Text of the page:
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Unformatted text preview: 9/20/2004, USE OF LINEAR ALGEBRA I Math 21b, O. Knill This is not a list of topics covered in the course. It is rather a lose selection of subjects for which linear algebra is useful or relevant. The aim is to convince you that it is worth learning this subject. Most of this handout does not make much sense yet to you because the objects are not defined yet. You can look at this page at the end of the course again, when some of the content will become more interesting. 1 2 3 4 GRAPHS, NETWORKS. Linear al gebra can be used to understand networks . A network is a collec tion of nodes connected by edges and are also called graphs. The ad jacency matrix of a graph is de fined by an array of numbers. One defines A ij = 1 if there is an edge from node i to node j in the graph. Otherwise the entry is zero. A prob lem using such matrices appeared on a blackboard at MIT in the movie Good will hunting. How does the array of numbers help to understand the network. One ap plication is that one can read off the number of nstep walks in the graph which start at the vertex i and end at the vertex j. It is given by A n ij , where A n is the nth power of the matrix A . You will learn to compute with matrices as with numbers. CHEMISTRY, MECHANICS Complicated objects like a bridge (the picture shows Storrow Drive connection bridge which is part of the big dig), or a molecule (i.e. a protein) can be modeled by finitely many parts (bridge elements or atoms) coupled with attractive and repelling forces. The vibrations of the system are described by a differential equation x = Ax , where x ( t ) is a vector which depends on time. Differential equations are an important part of this course. The solution x ( t ) = exp( At ) of the differential equation x = Ax can be understood and computed by find ing the eigenvalues of the matrix A. Knowing these frequencies is impor tant for the design of a mechani cal object because the engineer can damp dangerous frequencies. In chemistry or medicine, the knowl edge of the vibration resonances al lows to determine the shape of a molecule. QUANTUM COMPUTING A quantum computer is a quantum mechanical system which is used to perform computations. The state x of a machine is no more a sequence of bits like in a classical computer but a sequence of qubits , where each qubit is a vector. The memory of the computer can be represented as a vector. Each computation step is a multiplication x 7 Ax with a suitable matrix A . Theoretically, quantum computa tions could speed up conventional computations significantly. They could be used for example for cryp tological purposes. Freely available quantum computer language (QCL) interpreters can simulate quantum computers with an arbitrary num ber of qubits....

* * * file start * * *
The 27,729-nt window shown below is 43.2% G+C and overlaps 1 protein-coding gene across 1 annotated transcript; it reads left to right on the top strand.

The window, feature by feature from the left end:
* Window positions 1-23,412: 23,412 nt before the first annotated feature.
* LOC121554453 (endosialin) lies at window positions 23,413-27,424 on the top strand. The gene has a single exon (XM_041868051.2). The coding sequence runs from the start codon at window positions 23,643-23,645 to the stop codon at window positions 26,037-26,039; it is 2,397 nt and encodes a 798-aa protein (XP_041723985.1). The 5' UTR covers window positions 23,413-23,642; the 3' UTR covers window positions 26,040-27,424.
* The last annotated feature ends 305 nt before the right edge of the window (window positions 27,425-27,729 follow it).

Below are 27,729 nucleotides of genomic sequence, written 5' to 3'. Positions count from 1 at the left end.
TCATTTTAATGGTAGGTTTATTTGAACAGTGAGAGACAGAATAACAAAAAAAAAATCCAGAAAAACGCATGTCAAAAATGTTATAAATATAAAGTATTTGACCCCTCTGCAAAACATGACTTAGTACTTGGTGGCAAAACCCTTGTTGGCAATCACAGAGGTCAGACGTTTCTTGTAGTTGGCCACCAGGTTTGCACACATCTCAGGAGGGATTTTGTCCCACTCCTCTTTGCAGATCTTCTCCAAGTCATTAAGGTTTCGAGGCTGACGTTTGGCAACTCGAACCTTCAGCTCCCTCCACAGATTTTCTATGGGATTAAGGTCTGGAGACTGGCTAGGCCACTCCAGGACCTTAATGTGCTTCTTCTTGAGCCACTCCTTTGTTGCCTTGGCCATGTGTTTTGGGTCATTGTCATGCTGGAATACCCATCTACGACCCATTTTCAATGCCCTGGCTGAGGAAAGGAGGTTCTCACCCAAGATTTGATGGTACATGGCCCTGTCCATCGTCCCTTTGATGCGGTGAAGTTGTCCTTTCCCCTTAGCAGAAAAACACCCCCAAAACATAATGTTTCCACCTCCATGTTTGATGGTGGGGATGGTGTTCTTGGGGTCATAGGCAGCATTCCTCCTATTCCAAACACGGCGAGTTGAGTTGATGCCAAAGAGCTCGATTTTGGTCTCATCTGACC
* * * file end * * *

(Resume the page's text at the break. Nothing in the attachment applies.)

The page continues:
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This note was uploaded on 04/06/2008 for the course MATH 21B taught by Professor Judson during the Spring '03 term at Harvard.
 Spring '03
 JUDSON
 Linear Algebra, Algebra

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